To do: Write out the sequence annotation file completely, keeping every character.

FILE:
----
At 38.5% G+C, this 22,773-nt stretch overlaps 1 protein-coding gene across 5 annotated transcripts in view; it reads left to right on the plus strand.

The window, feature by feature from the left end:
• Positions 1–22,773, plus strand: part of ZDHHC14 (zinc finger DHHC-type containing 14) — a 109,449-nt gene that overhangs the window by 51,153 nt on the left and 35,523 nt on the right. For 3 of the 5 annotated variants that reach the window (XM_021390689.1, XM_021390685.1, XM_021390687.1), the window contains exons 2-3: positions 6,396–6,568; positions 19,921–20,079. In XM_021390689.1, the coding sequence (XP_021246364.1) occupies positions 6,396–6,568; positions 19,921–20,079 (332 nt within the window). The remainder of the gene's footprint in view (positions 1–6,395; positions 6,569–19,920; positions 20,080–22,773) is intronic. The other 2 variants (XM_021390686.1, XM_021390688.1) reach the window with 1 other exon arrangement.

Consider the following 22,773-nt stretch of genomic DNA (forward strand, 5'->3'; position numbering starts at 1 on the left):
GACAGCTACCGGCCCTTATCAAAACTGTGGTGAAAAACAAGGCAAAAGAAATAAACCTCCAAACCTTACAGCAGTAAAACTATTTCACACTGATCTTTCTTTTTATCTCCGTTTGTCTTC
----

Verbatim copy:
At 38.5% G+C, this 22,773-nt stretch overlaps 1 protein-coding gene across 5 annotated transcripts in view; it reads left to right on the plus strand.

The window, feature by feature from the left end:
• Positions 1–22,773, plus strand: part of ZDHHC14 (zinc finger DHHC-type containing 14) — a 109,449-nt gene that overhangs the window by 51,153 nt on the left and 35,523 nt on the right. For 3 of the 5 annotated variants that reach the window (XM_021390689.1, XM_021390685.1, XM_021390687.1), the window contains exons 2-3: positions 6,396–6,568; positions 19,921–20,079. In XM_021390689.1, the coding sequence (XP_021246364.1) occupies positions 6,396–6,568; positions 19,921–20,079 (332 nt within the window). The remainder of the gene's footprint in view (positions 1–6,395; positions 6,569–19,920; positions 20,080–22,773) is intronic. The other 2 variants (XM_021390686.1, XM_021390688.1) reach the window with 1 other exon arrangement.

Consider the following 22,773-nt stretch of genomic DNA (forward strand, 5'->3'; position numbering starts at 1 on the left):
GACAGCTACCGGCCCTTATCAAAACTGTGGTGAAAAACAAGGCAAAAGAAATAAACCTCCAAACCTTACAGCAGTAAAACTATTTCACACTGATCTTTCTTTTTATCTCCGTTTGTCTTC